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[146] to the front and directed upon his infantry, advancing into the cedar woods formerly held by General Cruft's brigade. The enemy meanwhile directed one of his batteries upon us, but I did not think it proper to reply so long as our ammunition could be used with better effect upon his infantry. At about twelve M., just as I had nearly given out of ammunition, I received orders from Captain Mendenhall to retire.

At about four o'clock I moved to the front by order of General Palmer, and from on either side of the railroad opened upon the enemy's infantry. His advance was effectually checked, and at sunset I was ordered to retire and rest. At daylight of January first we moved to a position on Gen. Rousseau's front, where I was ordered by Gen. Rosecrans. Except for the fire of the enemy's sharp-shooters, whom we dispersed at intervals by firing spherical case, we were not actually engaged during the day, and at night retired to a position near the pike, where our horses were fed and watered. During the night and the next morning I was ordered by different officers to resume my previous position. I was obliged to decline obeying these orders, owing to those I had received from Captain Mendenhall directing me to await his own. The position in which I was placed from this conflict of orders, was exceedingly painful, but I found myself justified by subsequent events.

At about four o'clock in the afternoon of the second instant, after I had been placed in position by Capt. Mendenhall, on in elevation near Negley's division, two of the enemy's batteries opened upon us from our front, while a third gave signal for his last attack upon our left. I advanced the four rifles, holding my howitzers in reserve for the shortest range. The batteries around me were silenced far too soon, and when my rifle ammunition was exhausted, I found that some scoundrel had led off my caissons, and I was left with only the two howitzers to reply to the enemy's concentrated artillery-fire. Fortunately, Captain Swallow's battery came up beside us, and the crest of the hill was held until our reenforcements came up, when, with the assistance of the Board of Trade battery, the enemy's guns were silenced. We ceased firing when our last round was exhausted.

We have not again been engaged or under fire. I have to remark in this connection that if, through five consecutive days, during which we were thus more or less engaged, we expended an unusual amount of ammunition, it must be recognized that we have been longer, and in general more closely engaged than perhaps any other batteries of the army, and that nearly all our ammunition was expended at close-range.

The following are our list of casualties, etc.:

Number of men killed,2
Number of men wounded,14
Number of men missing,6
Number of horses killed,20
Number of pieces disabled,1
Rounds of ammunition fired, 2299. 

In place of the piece disabled, the Nineteenth Illinois gave me one captured by them from the enemy.

I do myself honor, sir, in asking your attention to the efficient and meritorious services of Lieut. Harry C. Cushing and Lieut. Henry A. Huntington, both of the Fourth United States artillery.

Disregarding all personal exposure, under all circumstances, and especially during the hottest fires of December thirty-first and second instant, the elevation the gallant officers discharged their duty with such coolness and fidelity that they deserve my most grateful mention.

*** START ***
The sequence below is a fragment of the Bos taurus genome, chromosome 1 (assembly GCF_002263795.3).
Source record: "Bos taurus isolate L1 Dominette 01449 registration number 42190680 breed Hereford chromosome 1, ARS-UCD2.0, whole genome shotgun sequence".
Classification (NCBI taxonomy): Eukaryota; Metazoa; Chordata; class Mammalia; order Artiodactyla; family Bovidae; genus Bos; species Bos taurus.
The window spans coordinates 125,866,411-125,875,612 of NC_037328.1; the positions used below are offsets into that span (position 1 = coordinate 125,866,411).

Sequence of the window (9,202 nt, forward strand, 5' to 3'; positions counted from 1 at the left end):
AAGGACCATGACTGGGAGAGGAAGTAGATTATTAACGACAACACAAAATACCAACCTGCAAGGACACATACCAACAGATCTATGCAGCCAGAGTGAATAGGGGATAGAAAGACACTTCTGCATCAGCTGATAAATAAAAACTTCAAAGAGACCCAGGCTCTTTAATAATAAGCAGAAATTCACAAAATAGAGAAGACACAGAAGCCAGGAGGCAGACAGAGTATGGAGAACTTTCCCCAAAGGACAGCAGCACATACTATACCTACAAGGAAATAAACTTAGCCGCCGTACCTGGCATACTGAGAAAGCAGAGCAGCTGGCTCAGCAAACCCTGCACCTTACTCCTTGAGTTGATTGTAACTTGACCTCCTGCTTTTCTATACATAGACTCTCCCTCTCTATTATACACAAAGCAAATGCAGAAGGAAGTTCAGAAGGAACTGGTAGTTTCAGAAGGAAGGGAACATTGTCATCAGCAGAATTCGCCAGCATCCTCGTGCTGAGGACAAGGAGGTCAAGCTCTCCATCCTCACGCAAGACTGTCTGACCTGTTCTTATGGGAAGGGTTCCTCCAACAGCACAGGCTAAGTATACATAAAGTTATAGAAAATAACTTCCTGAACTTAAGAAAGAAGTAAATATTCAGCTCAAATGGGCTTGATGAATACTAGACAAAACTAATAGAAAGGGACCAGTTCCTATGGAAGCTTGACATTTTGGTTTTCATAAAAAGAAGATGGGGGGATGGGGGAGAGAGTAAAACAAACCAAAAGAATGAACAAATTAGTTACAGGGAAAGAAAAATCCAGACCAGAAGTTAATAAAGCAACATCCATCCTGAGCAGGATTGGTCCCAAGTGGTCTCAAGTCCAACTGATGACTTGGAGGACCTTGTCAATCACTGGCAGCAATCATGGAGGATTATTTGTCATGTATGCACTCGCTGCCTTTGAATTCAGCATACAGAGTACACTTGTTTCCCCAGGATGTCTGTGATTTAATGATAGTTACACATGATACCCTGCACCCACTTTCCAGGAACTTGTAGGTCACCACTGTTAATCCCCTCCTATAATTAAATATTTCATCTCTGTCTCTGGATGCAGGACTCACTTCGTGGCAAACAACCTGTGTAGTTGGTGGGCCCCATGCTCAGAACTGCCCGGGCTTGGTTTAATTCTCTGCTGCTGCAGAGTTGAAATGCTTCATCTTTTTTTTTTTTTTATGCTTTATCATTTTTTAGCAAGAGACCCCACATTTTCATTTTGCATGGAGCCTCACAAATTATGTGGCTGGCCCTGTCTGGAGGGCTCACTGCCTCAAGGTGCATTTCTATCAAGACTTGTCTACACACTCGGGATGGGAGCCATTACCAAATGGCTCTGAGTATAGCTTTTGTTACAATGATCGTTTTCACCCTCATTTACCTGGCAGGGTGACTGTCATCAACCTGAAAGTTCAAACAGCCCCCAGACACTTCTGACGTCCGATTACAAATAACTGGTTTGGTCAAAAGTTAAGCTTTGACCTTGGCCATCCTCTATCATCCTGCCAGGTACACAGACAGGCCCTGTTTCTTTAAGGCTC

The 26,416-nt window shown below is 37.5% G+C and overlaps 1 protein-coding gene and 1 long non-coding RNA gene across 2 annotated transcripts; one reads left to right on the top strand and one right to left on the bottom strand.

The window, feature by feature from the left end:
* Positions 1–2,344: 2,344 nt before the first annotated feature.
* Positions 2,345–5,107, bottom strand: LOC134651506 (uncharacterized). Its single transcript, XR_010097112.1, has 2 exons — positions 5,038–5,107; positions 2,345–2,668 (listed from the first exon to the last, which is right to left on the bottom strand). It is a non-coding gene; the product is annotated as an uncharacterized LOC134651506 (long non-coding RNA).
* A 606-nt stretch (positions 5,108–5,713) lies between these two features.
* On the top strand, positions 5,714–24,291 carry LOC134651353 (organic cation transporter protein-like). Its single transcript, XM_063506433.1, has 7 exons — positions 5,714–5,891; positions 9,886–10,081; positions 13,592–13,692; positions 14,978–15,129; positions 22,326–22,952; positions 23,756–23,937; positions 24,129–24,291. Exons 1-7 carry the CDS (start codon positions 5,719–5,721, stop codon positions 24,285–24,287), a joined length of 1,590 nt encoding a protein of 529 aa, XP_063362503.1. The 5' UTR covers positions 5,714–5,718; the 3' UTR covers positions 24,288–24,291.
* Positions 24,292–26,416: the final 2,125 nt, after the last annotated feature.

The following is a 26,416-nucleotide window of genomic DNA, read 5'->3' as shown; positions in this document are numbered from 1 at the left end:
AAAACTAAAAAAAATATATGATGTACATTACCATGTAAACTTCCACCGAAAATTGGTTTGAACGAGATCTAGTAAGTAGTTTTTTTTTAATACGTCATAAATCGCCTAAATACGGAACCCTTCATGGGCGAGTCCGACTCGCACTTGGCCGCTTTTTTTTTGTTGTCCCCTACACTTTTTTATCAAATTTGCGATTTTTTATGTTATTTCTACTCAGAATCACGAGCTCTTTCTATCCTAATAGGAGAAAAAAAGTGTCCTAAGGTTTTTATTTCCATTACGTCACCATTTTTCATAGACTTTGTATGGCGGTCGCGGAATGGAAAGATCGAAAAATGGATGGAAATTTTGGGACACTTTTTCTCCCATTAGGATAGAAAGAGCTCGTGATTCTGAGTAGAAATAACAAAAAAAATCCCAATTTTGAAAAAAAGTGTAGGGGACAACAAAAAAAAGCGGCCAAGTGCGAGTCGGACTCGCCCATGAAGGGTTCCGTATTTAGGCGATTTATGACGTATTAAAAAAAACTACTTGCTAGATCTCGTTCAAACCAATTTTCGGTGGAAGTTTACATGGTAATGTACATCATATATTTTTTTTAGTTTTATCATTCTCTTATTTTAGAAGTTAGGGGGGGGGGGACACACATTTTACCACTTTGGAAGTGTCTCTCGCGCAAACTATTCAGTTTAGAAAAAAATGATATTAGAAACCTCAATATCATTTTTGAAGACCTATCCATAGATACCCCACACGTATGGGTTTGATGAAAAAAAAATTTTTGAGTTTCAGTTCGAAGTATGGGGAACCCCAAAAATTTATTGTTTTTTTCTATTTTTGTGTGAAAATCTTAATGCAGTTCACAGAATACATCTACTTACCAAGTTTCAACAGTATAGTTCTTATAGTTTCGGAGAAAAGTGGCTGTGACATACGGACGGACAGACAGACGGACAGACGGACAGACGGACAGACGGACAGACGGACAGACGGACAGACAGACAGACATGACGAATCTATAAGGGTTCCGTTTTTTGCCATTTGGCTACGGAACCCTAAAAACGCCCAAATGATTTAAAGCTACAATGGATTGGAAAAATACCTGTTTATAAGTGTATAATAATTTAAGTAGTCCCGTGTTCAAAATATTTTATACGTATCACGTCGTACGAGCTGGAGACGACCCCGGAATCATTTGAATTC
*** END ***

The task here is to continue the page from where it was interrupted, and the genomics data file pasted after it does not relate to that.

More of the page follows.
My brave men look for their reward to the generous appreciation which has been freely offered them by the troops with whom they fought, and the General commanding the division in which they serve.

I am, Captain, very respectfully, your obedient servant,

Chas. C. Parsons, First Lieutenant Fourth United States Artillery, Commanding Artillery Battalion.


Report of Colonel marsh.

headquarters Seventy-Fourth Illinois volunteers, in camp near Murfreesboro, January 7, 1863.
Colonel P. Sidney Post, Commanding First Brigade:
Colonel: I have the honor to report that the Seventy-fourth Illinois volunteers, under my command, left camp, near Nashville, on the twenty-sixth ult., early in the morning, for Murfreesboro in the advance brigade, coming up in the afternoon near Nolinsville with the enemy apparently in considerable force, mainly of cavalry and artillery. My command was immediately formed in line of battle and advanced; a brisk cannonading was opened on both sides, the enemy's shot and shell frequently reaching within our lines, occupying an exposed position within short-range; but no damage was done. The enemy soon falling back, a brisk pursuit was kept up till night, when we bivouacked without fires, keeping up constant and thorough watch against surprise, through the night. The next day, being exceedingly rainy, we marched but about five miles without special incident, and bivouacked for the night, my regiment meeting the inclemency of the weather and discomforts of the march with the fortitude and cheerfulness of veteran soldiers. Resting in camp over the Sabbath, I resumed the march early Monday morning by a cross-road leading from the Nolinsville to the Murfreesboro turnpipe, bivouacking at night in a drenching rain, on short rations, after an exceedingly toilsome day's march over an almost impassable road. The next morning I had my command in line at three o'clock, standing at their arms until day-light, when, resuming the march in the direction of Murfreesboro, we came up with the enemy about noon, and a slight fire was kept up be tween skirmishers during the day, our columns slowly and constantly advancing — the enemy retreating. treating. Just at night, near the edge of a cedar thicket, as our line was advancing, the enemy


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